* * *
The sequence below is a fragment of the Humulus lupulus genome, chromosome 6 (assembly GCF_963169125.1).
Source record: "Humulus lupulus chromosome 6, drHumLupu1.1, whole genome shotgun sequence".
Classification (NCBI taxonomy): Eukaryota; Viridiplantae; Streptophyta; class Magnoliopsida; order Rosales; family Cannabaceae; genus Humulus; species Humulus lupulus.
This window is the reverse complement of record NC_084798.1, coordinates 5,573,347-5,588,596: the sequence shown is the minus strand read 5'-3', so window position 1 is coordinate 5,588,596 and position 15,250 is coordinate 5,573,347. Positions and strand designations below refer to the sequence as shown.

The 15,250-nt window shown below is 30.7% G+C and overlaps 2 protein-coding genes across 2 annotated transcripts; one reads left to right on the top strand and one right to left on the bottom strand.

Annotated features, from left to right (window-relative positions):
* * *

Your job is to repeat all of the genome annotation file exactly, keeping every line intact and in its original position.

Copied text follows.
The sequence below is a fragment of the Humulus lupulus genome, chromosome 6 (assembly GCF_963169125.1).
Source record: "Humulus lupulus chromosome 6, drHumLupu1.1, whole genome shotgun sequence".
Classification (NCBI taxonomy): Eukaryota; Viridiplantae; Streptophyta; class Magnoliopsida; order Rosales; family Cannabaceae; genus Humulus; species Humulus lupulus.
This window is the reverse complement of record NC_084798.1, coordinates 5,573,347-5,588,596: the sequence shown is the minus strand read 5'-3', so window position 1 is coordinate 5,588,596 and position 15,250 is coordinate 5,573,347. Positions and strand designations below refer to the sequence as shown.

The 15,250-nt window shown below is 30.7% G+C and overlaps 2 protein-coding genes across 2 annotated transcripts; one reads left to right on the top strand and one right to left on the bottom strand.

Annotated features, from left to right (window-relative positions):